Sin and Self-Functioning, Part 5: Antireligious Humanistic Values, Individualism, and the Community

Volume
Volume 17
Issue
Summer 1989
Title
Sin and Self-Functioning, Part 5: Antireligious Humanistic Values, Individualism, and the Community
Abstract

Grace alone or in combination with intrinsic religiosity was associated with less narcissistic Exploitiveness, Machiavellianism, and individualism while being congruent with a belief in authority and equalitarianism. Measures of individualism were related to a manipulative style of interpersonal relationships. The failure of religious variables to predict healthy self-functioning as measured by the Personal Orientation Inventory appeared to reflect an antireligious ideological bias built into this humanistically based questionnaire. Although humanistic self-values did not generally promote interpersonal manipulativeness, the data nevertheless supported recent arguments by communitarian theorists that an excessive individualism may have unfortunate social consequences and that beliefs rooted in the biblical tradition may help work against such liabilities.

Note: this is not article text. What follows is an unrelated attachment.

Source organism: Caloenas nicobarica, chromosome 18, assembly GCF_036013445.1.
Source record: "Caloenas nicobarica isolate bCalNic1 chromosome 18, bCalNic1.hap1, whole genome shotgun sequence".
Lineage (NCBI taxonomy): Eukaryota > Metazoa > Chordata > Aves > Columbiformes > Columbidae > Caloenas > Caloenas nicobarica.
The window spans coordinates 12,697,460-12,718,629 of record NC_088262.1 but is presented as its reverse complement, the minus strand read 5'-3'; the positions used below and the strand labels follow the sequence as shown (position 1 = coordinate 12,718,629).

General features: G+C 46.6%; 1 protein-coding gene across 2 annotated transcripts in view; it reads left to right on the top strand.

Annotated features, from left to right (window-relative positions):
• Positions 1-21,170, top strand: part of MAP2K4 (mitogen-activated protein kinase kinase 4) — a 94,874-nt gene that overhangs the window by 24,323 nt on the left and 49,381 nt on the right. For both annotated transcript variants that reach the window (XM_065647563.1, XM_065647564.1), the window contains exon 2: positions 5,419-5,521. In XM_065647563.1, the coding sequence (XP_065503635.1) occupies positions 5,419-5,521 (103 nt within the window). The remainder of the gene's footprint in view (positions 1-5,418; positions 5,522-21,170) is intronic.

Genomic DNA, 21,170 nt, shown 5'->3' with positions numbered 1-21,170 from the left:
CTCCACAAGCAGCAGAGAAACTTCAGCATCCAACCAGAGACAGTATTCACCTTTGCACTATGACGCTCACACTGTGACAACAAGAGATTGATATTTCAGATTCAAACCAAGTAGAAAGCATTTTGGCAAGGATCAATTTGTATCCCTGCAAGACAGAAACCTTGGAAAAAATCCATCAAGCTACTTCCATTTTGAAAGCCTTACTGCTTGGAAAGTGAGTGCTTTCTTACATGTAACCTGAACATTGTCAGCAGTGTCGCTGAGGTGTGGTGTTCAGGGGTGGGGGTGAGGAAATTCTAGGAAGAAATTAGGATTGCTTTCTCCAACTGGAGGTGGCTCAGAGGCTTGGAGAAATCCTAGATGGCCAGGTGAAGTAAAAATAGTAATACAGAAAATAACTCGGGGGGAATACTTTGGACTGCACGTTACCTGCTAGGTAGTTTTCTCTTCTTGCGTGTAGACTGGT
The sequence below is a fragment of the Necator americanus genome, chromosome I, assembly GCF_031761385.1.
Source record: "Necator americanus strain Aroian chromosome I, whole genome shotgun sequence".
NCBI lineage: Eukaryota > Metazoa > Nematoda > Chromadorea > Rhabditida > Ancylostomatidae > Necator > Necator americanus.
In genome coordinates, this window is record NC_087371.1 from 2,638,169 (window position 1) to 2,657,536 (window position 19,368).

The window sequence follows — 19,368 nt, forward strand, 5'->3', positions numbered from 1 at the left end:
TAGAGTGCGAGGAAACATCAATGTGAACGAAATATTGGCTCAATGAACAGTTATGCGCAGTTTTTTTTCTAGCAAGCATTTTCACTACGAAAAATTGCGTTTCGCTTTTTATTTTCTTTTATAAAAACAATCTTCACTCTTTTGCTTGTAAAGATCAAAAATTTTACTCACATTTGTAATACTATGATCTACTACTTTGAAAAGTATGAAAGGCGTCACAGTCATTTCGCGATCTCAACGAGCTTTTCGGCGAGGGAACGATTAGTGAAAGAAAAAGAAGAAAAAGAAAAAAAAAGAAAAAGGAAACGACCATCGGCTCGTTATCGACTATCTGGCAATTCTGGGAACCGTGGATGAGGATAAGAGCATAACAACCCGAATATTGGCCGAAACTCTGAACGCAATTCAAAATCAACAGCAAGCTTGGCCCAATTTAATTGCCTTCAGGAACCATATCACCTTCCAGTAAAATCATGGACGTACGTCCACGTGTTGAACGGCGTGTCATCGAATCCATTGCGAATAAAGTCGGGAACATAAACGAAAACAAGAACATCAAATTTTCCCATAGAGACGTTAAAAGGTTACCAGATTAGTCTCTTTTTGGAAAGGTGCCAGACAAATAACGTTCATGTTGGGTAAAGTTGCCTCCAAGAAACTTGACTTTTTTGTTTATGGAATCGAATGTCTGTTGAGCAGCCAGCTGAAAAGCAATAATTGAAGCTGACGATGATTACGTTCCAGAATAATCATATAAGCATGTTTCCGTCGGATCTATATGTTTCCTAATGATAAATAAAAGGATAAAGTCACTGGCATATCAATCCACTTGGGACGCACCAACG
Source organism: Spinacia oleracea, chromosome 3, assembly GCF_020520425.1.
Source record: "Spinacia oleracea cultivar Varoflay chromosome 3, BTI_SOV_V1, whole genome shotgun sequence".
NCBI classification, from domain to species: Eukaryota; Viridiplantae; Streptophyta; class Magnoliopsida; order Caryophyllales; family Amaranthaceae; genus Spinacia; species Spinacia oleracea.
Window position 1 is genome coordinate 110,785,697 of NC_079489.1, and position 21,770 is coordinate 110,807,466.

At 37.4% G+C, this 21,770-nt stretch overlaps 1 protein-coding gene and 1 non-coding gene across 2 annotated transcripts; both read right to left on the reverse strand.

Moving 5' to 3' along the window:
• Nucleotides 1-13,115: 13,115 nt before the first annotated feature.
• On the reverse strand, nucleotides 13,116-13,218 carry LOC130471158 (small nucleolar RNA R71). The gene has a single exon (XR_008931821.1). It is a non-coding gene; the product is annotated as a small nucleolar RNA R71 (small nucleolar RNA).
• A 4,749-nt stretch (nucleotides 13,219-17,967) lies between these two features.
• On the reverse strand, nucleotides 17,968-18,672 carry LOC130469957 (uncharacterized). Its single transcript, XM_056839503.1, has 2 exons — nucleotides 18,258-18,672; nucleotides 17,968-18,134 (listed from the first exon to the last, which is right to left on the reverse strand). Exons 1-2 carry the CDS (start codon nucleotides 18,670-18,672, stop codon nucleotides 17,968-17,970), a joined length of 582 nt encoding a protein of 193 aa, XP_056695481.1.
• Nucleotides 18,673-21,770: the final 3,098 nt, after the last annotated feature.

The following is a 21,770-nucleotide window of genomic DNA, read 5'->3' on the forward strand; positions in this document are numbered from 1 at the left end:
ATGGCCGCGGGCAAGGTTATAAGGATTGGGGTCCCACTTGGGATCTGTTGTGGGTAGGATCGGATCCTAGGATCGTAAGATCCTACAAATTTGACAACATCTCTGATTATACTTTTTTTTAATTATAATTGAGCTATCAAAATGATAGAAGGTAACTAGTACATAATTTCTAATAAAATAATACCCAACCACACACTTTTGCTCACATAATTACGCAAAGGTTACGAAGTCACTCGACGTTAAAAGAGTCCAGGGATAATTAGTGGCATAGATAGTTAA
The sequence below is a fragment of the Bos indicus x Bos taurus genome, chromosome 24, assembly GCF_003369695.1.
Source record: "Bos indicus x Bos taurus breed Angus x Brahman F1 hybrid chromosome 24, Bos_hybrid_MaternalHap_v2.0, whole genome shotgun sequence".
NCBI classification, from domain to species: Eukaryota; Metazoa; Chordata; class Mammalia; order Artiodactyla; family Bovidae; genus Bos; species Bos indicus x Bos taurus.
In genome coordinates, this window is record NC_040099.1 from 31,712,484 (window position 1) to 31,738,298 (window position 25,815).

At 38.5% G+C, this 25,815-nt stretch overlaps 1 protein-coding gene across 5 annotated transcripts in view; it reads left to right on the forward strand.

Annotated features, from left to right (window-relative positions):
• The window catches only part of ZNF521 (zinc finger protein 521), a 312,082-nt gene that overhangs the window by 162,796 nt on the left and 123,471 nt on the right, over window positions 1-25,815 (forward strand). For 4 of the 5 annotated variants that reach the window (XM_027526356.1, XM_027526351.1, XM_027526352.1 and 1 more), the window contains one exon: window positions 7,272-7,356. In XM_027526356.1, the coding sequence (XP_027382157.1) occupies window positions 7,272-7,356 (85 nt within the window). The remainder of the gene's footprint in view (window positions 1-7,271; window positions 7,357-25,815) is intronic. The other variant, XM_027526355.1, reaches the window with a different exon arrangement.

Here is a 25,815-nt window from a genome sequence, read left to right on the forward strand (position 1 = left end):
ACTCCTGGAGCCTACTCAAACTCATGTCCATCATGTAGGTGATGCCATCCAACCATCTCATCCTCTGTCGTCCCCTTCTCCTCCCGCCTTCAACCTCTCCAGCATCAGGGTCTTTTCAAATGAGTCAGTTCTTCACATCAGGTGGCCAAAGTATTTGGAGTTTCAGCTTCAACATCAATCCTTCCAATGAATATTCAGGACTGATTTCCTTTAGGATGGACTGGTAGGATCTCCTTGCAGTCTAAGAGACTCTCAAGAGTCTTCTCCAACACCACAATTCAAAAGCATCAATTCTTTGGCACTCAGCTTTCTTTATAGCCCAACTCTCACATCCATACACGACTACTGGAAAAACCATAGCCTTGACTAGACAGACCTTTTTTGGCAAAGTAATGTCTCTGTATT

Authors
Dr. P.J. Watson, Dr. R.W., Jr. Hood and R.J. Morris
Pages
157 - 172
Price
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